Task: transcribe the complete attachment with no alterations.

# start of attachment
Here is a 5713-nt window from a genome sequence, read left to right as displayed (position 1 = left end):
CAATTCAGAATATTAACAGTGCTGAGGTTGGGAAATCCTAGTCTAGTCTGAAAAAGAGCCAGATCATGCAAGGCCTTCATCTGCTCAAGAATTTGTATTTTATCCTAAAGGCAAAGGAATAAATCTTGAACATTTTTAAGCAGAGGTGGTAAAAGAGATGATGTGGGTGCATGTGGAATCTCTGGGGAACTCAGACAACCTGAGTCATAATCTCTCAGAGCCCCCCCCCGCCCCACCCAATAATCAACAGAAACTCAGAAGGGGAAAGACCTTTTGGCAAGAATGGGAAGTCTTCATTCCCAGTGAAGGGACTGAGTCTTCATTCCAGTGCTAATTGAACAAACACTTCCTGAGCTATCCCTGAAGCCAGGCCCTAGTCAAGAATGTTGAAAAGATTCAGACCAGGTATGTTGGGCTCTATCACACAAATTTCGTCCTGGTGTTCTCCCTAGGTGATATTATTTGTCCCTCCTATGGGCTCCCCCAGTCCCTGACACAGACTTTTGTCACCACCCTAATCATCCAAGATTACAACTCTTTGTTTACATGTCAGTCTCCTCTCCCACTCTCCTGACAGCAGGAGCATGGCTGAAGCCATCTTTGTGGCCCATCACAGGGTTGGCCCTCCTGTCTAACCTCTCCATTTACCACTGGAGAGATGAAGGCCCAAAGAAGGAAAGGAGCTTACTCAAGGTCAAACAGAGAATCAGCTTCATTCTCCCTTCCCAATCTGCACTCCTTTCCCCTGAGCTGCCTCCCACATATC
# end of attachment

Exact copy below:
Here is a 5713-nt window from a genome sequence, read left to right as displayed (position 1 = left end):
CAATTCAGAATATTAACAGTGCTGAGGTTGGGAAATCCTAGTCTAGTCTGAAAAAGAGCCAGATCATGCAAGGCCTTCATCTGCTCAAGAATTTGTATTTTATCCTAAAGGCAAAGGAATAAATCTTGAACATTTTTAAGCAGAGGTGGTAAAAGAGATGATGTGGGTGCATGTGGAATCTCTGGGGAACTCAGACAACCTGAGTCATAATCTCTCAGAGCCCCCCCCCGCCCCACCCAATAATCAACAGAAACTCAGAAGGGGAAAGACCTTTTGGCAAGAATGGGAAGTCTTCATTCCCAGTGAAGGGACTGAGTCTTCATTCCAGTGCTAATTGAACAAACACTTCCTGAGCTATCCCTGAAGCCAGGCCCTAGTCAAGAATGTTGAAAAGATTCAGACCAGGTATGTTGGGCTCTATCACACAAATTTCGTCCTGGTGTTCTCCCTAGGTGATATTATTTGTCCCTCCTATGGGCTCCCCCAGTCCCTGACACAGACTTTTGTCACCACCCTAATCATCCAAGATTACAACTCTTTGTTTACATGTCAGTCTCCTCTCCCACTCTCCTGACAGCAGGAGCATGGCTGAAGCCATCTTTGTGGCCCATCACAGGGTTGGCCCTCCTGTCTAACCTCTCCATTTACCACTGGAGAGATGAAGGCCCAAAGAAGGAAAGGAGCTTACTCAAGGTCAAACAGAGAATCAGCTTCATTCTCCCTTCCCAATCTGCACTCCTTTCCCCTGAGCTGCCTCCCACATATC